MUX and DEMUX in WDM
WDM (Wavelength Division Multiplexing) is to combine a series of optical carrier signals at different wavelengths carrying various information at the transmitter through the Multiplexer and couple them to the same optical fiber for transmission. At the receiver end, the optical signals are separated from each other by a Demultiplexer. The simultaneous transmission of two or many optical signals of different wavelengths in the same fiber is called Wavelength Division Multiplexing (WDM). WDM technology can double the transmission capacity of a single light, which can easily expand the capacity of existing optical networks. Depending on the direction of the transmitted signal, WDM can be used for multiplexing or demultiplexing.
The main function of MUX is to combine multiple signal wavelengths into one optical fiber for transmission. At the transmitter end, N optical transmitters operate at N different wavelengths, which are separated by appropriate intervals. These N light waves are respectively modulated by the signal as carriers and carry the signal. A wave synthesizer combines these different wavelengths of optical carrier signals and couples them into a single-mode fiber. Because the optical carrier signals of different wavelengths can be regarded as independent of each other (without considering the non-linearity of the fiber), the multiplexing transmission of multiple optical signals can be realized in one fiber. Through multiplexing, communication operators can avoid maintaining multiple lines and effectively save operating costs.
The main function of DEMUX is to separate multiple wavelength signals transmitted in one fiber. At the receiving end, the optical carrier signals of different wavelengths are separated by a demultiplexer, which is further processed by the optical receiver to recover the original signal. A demultiplexer (Demux) is a device that performs reverse processing on a multiplexer.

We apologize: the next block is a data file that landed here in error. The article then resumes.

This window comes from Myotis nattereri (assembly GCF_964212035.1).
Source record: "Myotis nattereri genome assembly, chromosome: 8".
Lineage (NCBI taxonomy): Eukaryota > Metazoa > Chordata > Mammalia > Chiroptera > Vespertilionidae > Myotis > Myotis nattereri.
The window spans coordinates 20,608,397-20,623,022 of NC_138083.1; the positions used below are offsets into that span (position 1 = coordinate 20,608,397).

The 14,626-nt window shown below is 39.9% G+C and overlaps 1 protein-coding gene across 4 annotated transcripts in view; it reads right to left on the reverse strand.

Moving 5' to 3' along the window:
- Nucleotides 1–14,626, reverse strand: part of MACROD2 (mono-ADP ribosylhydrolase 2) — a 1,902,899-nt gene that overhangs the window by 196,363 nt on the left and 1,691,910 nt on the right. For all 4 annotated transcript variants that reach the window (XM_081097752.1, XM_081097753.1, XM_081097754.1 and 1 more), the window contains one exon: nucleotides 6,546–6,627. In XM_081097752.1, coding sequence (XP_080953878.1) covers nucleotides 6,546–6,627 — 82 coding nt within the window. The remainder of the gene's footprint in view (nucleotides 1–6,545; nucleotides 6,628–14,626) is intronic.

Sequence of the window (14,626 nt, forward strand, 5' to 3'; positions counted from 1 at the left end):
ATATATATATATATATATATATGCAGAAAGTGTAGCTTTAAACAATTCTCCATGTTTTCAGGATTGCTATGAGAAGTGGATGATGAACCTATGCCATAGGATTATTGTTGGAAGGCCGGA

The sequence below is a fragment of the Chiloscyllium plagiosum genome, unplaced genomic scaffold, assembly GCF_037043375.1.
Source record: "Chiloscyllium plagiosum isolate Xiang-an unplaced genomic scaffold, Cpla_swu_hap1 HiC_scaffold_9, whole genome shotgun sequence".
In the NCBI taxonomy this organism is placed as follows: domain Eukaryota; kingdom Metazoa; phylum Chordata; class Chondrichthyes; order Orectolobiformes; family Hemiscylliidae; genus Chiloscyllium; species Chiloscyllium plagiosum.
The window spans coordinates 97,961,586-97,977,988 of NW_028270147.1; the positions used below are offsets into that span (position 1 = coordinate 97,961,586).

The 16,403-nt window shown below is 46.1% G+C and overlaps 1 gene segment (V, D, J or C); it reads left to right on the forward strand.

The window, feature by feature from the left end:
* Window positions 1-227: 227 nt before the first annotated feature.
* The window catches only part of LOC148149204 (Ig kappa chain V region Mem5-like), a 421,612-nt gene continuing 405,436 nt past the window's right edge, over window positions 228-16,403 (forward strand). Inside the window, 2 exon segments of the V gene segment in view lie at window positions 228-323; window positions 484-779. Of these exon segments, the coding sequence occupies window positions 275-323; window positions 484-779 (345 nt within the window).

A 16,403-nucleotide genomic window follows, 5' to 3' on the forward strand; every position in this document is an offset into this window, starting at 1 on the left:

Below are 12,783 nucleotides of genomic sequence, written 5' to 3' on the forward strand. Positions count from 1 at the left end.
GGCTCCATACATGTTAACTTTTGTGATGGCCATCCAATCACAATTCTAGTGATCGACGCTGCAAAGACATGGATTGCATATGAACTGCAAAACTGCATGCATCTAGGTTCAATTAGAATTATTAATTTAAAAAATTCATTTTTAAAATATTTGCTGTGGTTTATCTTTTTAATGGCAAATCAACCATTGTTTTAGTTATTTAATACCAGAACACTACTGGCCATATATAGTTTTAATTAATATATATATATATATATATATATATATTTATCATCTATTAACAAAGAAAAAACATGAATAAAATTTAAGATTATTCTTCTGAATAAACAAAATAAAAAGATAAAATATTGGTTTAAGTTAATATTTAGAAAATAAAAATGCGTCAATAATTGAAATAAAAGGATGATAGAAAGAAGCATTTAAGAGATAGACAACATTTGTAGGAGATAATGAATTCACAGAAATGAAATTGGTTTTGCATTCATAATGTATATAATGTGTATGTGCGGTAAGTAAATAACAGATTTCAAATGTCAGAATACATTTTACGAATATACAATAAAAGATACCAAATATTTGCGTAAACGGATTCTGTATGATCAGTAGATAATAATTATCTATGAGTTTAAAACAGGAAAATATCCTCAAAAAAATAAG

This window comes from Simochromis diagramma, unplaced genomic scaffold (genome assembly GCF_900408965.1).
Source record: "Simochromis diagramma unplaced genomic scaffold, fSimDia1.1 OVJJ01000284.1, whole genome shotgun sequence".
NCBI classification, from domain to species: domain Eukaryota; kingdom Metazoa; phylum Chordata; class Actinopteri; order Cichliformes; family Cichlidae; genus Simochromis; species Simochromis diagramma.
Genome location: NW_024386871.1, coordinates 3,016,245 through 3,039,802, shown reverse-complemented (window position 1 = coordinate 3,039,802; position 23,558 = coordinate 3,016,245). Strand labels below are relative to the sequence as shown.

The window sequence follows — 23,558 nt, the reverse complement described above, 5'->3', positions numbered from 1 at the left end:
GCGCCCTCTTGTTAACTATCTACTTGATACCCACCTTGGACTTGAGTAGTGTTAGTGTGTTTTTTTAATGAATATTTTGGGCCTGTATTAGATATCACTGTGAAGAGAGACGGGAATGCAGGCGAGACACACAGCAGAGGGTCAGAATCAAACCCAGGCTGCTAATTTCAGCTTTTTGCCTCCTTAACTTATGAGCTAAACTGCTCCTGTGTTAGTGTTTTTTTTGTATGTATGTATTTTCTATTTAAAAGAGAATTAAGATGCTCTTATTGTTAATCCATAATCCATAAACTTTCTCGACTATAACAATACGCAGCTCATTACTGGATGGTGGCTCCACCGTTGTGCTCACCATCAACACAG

Performance Parameters of MUX/DEMUX
1. Operating Wavelength
Multiplexer/demultiplexer operating waveband. For example, 1550 wavelength has three bands: S band (short wavelength band 1460~1528nm), C band (conventional band 1530~1565nm), L band (long wavelength band 1565~1625nm).
2. Number of channels & channel spacing
Channel number refers to the number of channels that a multiplexer/demultiplexer can combine or separate. This number can range from 4 to 160 to enhance the design by adding more channels. Common channels are 4, 8, 16, 32, 40, 48, etc. Channel spacing is the difference between the nominal carrier frequencies of two adjacent channels and is used to prevent inter-channel interference. According to ITU-T G.692, the channel intervals less than 200GHz(1.6nm) include 100GHz (0.8nm), 50GHz (0.4nm) and 25GHz. Currently, 100GHz and 50GHz channel intervals are preferred.
3. Insertion Loss
Insertion loss is the attenuation caused by the insertion of WDM in optical transmission system. The attenuation effect of WDM on optical signal directly affects the transmission distance of the system. Generally, the lower the insertion loss, the less signal attenuation.
Isolation refers to the isolation degree between signals of each channel. High isolation values can effectively prevent the distortion of transmitted signals caused by crosstalk between signals.
5. PDL (Polarization Dependent Loss)
PDL refers to the distance between the maximum and minimum loss caused by different polarization states at fixed temperature, wavelength and the same band, namely, the maximum deviation of insertion Loss in all input polarization states.